Q: My 3-year-old won’t stop sucking his thumb. I’m concerned about all the germs he puts in his mouth and that he’ll get buck teeth. How can I get him to stop? -- Kendra K., Miami
A: Well, you don’t have to worry about buck teeth if he stops sucking his thumb before his permanent teeth come in, around age 6. Most kids stop thumb-sucking on their own by age 4. But if his permanent teeth come in and he’s still sucking his thumb, he could alter the alignment of his teeth and damage the roof of his mouth. In that case, you can help him stop by offering gentle reminders that it can hurt his teeth, offering positive reinforcement and identifying stressful triggers that prompt the thumb-sucking. Peer pressure at school often is the most powerful deterrent.
Now, as far as germs he gets from thumb-sucking ... A new study from New Zealand found that kids who were thumb-suckers (and nail-biters) have fewer allergies later in life than those who weren’t. Score one for the hygiene hypothesis: the theory that our oversanitized world deprives our immune system of exposure to a wide range of infectious agents, resulting in an increase in the incidence of autoimmune and allergic diseases.
According to the study, children who sucked their thumbs and bit their nails (we don’t advocate either behavior, by the way) had a 31 percent risk of allergy at age 13, while those who didn’t had a 49 percent risk. That’s a big difference. And the percentages stayed the same when the study’s subjects were tested again at age 32.
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So don’t worry too much about your toddler’s thumb-sucking. And don’t think you have to douse the house -- and him -- with antibacterial products. That’s not good for the environment or your child. Soap and water will do.
Q: I don’t like taking the statin I am on, and I hear there’s a new medicine that’s been approved to lower cholesterol. How does it work? -- Tom B., Albuquerque, New Mexico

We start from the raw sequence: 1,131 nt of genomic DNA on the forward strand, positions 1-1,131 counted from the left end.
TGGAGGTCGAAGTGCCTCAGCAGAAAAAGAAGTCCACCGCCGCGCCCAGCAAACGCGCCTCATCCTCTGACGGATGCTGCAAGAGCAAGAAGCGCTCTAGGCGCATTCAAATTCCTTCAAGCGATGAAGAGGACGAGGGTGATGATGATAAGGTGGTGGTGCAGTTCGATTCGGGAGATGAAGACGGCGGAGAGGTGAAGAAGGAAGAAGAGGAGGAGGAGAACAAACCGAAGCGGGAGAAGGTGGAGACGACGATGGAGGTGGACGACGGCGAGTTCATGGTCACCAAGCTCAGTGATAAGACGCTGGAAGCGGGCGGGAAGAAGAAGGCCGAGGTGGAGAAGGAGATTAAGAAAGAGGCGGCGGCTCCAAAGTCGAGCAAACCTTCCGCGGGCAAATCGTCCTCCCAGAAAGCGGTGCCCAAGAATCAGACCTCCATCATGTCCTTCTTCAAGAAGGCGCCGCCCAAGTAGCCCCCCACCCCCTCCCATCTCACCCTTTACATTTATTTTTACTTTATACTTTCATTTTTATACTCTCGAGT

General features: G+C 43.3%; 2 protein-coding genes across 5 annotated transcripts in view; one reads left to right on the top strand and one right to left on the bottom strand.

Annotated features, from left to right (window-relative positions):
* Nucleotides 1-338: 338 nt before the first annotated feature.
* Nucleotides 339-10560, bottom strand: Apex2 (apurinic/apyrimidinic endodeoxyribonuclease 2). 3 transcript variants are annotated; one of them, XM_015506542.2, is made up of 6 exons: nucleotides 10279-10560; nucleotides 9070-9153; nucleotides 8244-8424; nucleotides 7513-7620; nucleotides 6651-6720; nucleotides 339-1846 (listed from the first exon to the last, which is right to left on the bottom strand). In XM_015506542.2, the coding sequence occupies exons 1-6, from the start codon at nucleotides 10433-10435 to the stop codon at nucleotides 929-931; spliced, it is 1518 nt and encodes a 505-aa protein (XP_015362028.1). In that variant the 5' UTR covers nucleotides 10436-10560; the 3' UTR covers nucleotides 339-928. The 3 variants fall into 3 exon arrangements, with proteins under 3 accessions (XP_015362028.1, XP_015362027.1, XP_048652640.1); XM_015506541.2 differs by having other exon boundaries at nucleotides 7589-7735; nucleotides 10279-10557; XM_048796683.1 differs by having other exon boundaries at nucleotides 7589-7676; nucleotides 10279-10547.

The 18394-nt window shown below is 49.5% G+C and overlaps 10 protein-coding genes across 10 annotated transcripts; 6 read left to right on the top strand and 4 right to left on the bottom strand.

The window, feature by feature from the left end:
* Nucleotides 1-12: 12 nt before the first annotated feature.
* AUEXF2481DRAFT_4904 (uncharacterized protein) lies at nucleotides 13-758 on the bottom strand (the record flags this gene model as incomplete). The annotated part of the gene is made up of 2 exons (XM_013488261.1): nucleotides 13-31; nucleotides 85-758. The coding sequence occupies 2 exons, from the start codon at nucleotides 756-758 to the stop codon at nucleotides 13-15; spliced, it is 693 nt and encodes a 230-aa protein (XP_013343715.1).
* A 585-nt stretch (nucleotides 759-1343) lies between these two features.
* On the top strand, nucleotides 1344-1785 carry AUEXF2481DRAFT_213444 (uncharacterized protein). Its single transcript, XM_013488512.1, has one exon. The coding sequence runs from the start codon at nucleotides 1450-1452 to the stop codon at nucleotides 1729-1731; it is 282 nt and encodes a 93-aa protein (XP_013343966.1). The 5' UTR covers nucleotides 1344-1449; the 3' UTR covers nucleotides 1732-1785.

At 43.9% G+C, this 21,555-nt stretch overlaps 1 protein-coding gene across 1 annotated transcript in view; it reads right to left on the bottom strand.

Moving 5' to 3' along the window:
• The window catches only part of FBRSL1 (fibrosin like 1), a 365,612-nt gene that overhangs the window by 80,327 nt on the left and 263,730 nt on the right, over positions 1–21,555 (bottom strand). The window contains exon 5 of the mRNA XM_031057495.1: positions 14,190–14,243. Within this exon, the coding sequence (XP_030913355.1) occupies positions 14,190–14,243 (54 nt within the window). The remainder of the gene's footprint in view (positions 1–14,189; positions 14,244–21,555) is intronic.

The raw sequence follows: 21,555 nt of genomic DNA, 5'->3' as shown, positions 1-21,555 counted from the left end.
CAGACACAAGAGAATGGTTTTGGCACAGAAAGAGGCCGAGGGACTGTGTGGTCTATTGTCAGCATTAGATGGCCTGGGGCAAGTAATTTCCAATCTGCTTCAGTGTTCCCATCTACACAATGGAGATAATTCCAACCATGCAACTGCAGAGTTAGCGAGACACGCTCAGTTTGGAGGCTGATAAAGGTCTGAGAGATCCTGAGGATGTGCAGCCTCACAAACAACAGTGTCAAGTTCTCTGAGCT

A: You’re right, there is a new class of cholesterol-modifying drugs. They’re called anti-PCSK9 antibodies, and just recently have been approved for lowering lousy LDL cholesterol (they’re administered as an injection). The generic names for these monoclonal antibodies are alirocumab and evolocumab. In clinical trials, they seemed to be well-tolerated. However, they are currently approved only for folks who must lower their lousy LDL cholesterol because they have familial hypercholesterolemia or clinical atherosclerotic cardiovascular disease, such as heart attack or stroke, and who cannot tolerate a statin. They cost $10,000 or more per year.
At Dr. Mike’s Cleveland Clinic, Dr. Steve Nissen, chairman of cardiovascular medicine, and his colleagues put the medication through a clinical trial focusing on folks who could not tolerate statins because of severe muscle pain: In one part of the study, people taking the PCSK9 inhibitor for 24 weeks saw their LDL levels drop by more than 50 percent, compared with a 17 percent drop among those on another (non-statin) cholesterol-lowering medication.
If this new med is not for you, ask your doctor about switching to another brand of statin (there are seven; their generics run about $4 a month) or a non-statin cholesterol reducer. You might well be able to find one you don’t mind taking.
You also can lower your lousy LDL cholesterol and raise your good HDL by managing stress (meditation), exercising (start walking, with a goal of 10,000 steps a day), and identifying and avoiding the Five Food Felons, which are: trans fats, found in fried food; saturated fats, found in full-fat dairy products and red and processed meat; added sugars or syrups, such as high-fructose corn syrup; and any grain that isn’t 100 percent whole.
Replace the felonious foods in your diet with fruits, nuts, vegetables and lean proteins. You’ll get used to their great tastes pretty quickly. Then you’ll be loving the foods that love you back!
Mehmet Oz, M.D. is host of “The Dr. Oz Show,” and Mike Roizen, M.D. is Chief Wellness Officer and Chair of Wellness Institute at Cleveland Clinic. Email your health and wellness questions to Dr. Oz and Dr. Roizen at youdocsdaily(at sign)sharecare.com.